Coprophagia. That word by itself doesn't seem so bad. But what does it mean? To eat faeces.
Yes poop. This blog contains a lot of $@!#.
Consuming faecal matter is revolting to humans however there are species who rely on it e.g. rabbits (technically they eat cecotropes but still...)
There are even species who exist today, as one scenario goes, BECAUSE their ancestors eating human waste played a part in their eventual domestication. Dogs!
When your cute furry little bundle of joy was born, his/her mother licked their genital area to stimulate nerves resulting in them going to the toilet. And then she ate it.
As they grow, healthy puppies and dogs naturally do not want to toilet where they eat and sleep. If the mother doesn't keep the area clean or the breeder does not, some puppies may never learn to distinguish between the bed, dinner table and the bathroom. They may attempt to clean their own area. Dogs who aren't let out to the toilet enough get to the point where they can't hold and are forced to toilet where they are. They may learn to clean up after themselves.
Nutritional deficits in their diet can cause dogs to eat waste of other species or even their own - look at the food your dog eats, the environment they're in, what they consume, consider their body condition score and the level of activity.
Cat poo, cow poo, horse poo some dogs love it all and some have a preference; we can't tell our dogs what they value.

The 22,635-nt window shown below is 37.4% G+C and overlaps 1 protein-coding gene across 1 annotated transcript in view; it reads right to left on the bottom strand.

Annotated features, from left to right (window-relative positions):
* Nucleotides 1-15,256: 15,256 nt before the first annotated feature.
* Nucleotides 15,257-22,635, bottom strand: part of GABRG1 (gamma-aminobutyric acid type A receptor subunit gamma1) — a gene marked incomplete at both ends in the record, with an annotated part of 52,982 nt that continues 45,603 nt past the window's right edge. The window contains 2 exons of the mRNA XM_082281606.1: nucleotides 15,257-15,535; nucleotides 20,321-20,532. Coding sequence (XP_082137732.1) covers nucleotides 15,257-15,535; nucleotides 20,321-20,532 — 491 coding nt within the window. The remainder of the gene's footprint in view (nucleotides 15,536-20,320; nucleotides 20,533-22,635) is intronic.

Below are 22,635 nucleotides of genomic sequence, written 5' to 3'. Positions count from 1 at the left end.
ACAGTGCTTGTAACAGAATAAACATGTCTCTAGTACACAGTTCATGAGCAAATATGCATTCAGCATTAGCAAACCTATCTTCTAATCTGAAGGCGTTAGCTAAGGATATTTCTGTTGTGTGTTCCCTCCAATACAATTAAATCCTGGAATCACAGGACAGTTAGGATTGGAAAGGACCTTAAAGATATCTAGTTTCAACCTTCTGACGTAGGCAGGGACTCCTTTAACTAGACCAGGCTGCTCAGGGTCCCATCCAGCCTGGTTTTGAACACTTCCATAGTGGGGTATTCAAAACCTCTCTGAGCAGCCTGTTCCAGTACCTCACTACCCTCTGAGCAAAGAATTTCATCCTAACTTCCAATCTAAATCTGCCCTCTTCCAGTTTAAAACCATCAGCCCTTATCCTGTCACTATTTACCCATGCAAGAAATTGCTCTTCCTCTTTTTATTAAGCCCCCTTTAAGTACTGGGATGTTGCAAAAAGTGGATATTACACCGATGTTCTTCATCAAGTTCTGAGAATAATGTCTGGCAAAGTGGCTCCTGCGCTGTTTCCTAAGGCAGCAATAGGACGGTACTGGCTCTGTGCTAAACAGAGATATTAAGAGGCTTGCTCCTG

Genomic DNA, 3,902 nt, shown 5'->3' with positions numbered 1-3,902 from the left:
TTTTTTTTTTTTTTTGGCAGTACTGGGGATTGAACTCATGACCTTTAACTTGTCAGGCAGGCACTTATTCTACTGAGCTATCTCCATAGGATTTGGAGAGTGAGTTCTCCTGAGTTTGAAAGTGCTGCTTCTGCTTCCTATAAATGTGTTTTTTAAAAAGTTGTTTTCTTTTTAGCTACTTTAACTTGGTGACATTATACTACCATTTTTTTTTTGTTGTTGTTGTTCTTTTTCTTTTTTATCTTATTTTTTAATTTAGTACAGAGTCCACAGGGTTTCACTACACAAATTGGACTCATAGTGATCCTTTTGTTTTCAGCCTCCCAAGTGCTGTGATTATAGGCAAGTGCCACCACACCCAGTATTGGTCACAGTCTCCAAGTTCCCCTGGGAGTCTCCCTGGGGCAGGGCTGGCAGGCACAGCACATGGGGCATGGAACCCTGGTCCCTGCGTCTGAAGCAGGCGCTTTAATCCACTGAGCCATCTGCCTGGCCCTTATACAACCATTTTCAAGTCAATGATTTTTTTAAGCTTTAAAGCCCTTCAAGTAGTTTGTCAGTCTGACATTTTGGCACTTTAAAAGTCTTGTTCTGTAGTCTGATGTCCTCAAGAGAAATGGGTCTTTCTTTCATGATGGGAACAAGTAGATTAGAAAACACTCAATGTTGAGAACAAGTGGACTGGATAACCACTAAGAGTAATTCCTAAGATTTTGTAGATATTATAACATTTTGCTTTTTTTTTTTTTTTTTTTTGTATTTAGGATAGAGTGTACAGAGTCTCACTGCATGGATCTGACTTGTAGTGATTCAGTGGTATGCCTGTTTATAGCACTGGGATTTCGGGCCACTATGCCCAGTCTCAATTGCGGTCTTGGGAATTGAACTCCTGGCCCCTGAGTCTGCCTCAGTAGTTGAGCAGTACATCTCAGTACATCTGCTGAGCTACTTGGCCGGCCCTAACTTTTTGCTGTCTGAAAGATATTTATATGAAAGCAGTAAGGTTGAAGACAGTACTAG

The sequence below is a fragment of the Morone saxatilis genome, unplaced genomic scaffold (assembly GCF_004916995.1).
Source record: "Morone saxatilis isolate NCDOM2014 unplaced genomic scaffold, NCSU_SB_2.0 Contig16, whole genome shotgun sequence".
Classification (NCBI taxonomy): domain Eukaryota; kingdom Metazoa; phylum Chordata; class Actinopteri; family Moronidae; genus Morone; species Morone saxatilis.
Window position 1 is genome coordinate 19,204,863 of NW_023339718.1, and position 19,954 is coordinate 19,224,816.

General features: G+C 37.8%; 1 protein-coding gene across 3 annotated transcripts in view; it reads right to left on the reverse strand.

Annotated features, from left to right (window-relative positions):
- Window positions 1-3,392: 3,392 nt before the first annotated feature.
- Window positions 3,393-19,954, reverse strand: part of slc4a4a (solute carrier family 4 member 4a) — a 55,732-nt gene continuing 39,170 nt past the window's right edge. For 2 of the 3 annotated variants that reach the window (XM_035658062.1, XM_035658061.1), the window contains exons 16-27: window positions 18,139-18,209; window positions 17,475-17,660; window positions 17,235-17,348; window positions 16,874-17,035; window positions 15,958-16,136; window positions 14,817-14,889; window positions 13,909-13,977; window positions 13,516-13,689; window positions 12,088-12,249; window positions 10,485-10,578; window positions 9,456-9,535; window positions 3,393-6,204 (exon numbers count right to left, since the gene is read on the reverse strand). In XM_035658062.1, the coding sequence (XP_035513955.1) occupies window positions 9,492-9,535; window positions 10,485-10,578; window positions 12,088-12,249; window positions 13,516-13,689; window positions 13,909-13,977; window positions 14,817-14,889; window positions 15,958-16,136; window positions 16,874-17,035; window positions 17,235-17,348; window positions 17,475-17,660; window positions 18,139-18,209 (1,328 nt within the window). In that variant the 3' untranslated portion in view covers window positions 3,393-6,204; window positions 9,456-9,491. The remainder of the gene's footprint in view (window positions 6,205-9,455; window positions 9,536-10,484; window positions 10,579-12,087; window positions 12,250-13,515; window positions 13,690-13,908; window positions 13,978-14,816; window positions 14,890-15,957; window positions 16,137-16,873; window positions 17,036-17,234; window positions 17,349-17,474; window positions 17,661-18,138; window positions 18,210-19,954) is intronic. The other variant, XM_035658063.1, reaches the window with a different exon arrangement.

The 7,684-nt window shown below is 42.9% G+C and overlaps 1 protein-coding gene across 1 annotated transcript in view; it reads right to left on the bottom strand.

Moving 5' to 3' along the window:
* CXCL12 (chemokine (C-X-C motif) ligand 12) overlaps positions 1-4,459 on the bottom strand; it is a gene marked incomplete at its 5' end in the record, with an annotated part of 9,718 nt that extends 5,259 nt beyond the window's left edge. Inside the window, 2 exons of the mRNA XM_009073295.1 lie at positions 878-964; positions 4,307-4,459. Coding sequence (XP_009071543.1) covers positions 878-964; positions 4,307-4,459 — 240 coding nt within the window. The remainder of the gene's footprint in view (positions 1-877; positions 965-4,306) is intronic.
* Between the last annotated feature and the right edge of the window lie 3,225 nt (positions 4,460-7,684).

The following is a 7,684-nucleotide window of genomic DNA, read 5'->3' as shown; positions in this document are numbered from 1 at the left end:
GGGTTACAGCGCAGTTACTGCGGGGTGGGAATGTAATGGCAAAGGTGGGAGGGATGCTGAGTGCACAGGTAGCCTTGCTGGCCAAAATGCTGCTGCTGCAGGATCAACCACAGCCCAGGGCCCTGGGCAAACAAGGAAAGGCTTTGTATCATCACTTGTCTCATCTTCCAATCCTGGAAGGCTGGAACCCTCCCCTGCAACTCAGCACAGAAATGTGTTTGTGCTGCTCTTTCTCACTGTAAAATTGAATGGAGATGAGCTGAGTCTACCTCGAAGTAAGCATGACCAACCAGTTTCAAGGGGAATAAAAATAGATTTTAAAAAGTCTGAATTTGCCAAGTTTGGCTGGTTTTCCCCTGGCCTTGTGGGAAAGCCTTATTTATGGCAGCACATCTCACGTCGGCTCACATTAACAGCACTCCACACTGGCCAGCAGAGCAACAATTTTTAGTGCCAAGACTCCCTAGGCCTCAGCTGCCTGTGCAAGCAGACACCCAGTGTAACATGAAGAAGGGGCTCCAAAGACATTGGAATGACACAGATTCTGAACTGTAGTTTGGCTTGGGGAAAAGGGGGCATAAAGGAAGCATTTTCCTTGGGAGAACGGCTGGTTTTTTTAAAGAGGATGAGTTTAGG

Here's one story to consider:
Bella's biggest motivator could be carrot, Toto could value cheese the most, Buster goes mad for poo. Now say Buster's owner makes a huge deal about this and chases Buster. Being chased is fun. Now poo is even better because there's attention AND a game involved. Next, Buster's owner manages to get the package away from Buster. Buster will try harder to keep his parcel from the thieving human next time. Now it's a high value resource that Buster will guard after all the fun of the chase...
By now you're probably wondering what can be done? If it's not a problem, then accept dogs do gross things sometimes.
If it is a problem: Gather data. When, what, monitor body language, have they always done this or is it a recent development?
If it's a sudden change - talk to your vet to rule out any underlying health concerns.
Assess their diet - is the food they consume meeting all their requirements for their life stage and activity level?
If it's an undesirable behaviour - implement management strategies, work on trade, leave it, recall, or any other incompatible activities.
Above all, if you're struggling, reach out for help!